‘The Rip Tide’ | Beirut
For fans of:
Guster, Noah and the Whale, DeVotchKa
Singles to download:
“Santa Fe,” “East Harlem,” “Port of Call”
Describing Beirut sounds like a bad joke: an indie band from Santa Fe that mashes American pop with Balkan folk, creating music full of unlikely bedfellows (horns, ukuleles, cellos and accordions) that sounds so undeniably Eastern European. And yet, as indie-folk fans will attest, Beirut makes it work, combining front man Zach Condon’s unique, crooning vocals, peculiarly European arrangements and the strange sweetness of a stripped-down ukulele backed by sweeping strings into a unique sound. In Beirut’s newest album, “The Rip Tide,” these elements are all present and accounted for, but better yet, Beirut manages to combine its unique sound with a poppier, more accessible style while still maintaining its authentic feel.
“The Rip Tide” is a dreamy, nostalgic album, filled with both sad, sweet songs and charmingly cheerful tracks full of brass. Unsurprisingly, the album is full of nautical images—check out “Port of Call” and the heavily instrumental title song, “The Rip Tide.” The poppiest songs on the album, synth-laden “Santa Fe” and Guster-reminiscent “Port of Call,” are my personal favorites; both are charmingly and unabashedly catchy.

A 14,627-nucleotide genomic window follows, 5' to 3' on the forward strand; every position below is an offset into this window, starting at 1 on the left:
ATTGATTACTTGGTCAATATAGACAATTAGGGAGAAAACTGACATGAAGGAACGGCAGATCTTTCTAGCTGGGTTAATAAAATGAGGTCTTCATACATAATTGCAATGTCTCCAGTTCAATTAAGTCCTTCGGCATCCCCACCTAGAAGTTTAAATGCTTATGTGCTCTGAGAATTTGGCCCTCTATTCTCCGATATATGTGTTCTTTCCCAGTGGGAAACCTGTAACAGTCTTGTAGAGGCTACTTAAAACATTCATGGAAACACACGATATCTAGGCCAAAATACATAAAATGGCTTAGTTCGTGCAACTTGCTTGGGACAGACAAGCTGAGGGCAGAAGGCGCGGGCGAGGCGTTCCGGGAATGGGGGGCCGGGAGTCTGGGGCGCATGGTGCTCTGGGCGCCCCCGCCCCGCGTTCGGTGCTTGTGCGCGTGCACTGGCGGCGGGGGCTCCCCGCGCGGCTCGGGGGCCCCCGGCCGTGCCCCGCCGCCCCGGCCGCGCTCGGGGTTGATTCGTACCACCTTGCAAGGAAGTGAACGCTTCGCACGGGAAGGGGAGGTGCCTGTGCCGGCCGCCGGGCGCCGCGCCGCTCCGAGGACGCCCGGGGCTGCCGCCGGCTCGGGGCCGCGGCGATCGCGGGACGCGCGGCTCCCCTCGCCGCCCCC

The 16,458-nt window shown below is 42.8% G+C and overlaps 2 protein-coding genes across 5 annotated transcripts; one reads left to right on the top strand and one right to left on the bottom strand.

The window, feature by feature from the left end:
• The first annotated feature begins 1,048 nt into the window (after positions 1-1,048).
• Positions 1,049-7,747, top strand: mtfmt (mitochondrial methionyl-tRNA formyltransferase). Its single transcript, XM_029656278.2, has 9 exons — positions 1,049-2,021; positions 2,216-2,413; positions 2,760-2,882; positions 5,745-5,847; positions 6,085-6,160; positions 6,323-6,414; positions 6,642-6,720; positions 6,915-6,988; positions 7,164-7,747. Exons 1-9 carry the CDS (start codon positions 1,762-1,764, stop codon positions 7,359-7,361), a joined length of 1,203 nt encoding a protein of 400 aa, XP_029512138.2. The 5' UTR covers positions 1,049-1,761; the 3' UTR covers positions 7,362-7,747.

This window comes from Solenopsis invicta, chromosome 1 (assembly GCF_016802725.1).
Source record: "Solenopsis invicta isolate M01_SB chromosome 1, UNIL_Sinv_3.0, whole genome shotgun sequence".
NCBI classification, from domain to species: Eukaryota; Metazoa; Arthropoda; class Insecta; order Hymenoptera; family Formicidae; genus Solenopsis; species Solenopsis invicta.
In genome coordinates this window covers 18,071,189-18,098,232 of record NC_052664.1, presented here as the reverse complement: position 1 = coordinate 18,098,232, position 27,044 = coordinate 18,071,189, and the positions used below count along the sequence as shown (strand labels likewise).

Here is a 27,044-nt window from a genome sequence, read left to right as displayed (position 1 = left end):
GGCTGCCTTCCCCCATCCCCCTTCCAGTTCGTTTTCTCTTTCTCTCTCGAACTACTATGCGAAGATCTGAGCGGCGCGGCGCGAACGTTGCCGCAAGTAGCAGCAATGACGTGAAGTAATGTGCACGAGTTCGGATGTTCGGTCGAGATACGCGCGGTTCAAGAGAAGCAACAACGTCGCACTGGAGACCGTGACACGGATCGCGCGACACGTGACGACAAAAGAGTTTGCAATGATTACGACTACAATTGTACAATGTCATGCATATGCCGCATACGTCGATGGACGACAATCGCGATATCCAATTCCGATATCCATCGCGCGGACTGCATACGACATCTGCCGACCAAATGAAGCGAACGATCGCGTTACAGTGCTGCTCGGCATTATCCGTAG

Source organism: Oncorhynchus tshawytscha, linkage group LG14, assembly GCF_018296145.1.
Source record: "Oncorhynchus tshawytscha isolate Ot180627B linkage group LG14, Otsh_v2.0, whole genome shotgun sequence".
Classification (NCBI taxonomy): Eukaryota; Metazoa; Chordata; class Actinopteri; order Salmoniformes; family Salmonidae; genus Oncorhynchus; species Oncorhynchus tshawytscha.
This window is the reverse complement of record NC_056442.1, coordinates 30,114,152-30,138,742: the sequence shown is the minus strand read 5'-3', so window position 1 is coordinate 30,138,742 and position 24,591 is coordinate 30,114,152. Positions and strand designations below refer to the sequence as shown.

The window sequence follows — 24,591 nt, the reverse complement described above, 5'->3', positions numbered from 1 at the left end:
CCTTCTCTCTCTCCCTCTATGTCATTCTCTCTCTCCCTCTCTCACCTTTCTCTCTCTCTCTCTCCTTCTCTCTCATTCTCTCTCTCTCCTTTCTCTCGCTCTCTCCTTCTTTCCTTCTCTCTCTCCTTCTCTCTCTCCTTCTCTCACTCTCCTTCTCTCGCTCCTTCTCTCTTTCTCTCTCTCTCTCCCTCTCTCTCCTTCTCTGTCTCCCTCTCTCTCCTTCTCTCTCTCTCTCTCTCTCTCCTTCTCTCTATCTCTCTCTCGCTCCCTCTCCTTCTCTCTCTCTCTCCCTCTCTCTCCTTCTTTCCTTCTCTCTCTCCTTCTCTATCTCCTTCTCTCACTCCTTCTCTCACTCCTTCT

In such a short album—only nine songs—there is little room for missteps, and, in truth, there are very few. The only song that falls flat is “The Peacock,” which feels like a long buildup to nothing.
But elsewhere, Beirut makes up for it. In the album’s first single, “East Harlem,” Condon sings “Sound is the color I know/Sound is what keeps me looking for your eyes/And the sound of your breath in the door/And oh, the sound will bring me home again.”
Fans, fear not. Beirut delivers on all of its promises. The sound of “The Rip Tide” will bring you home.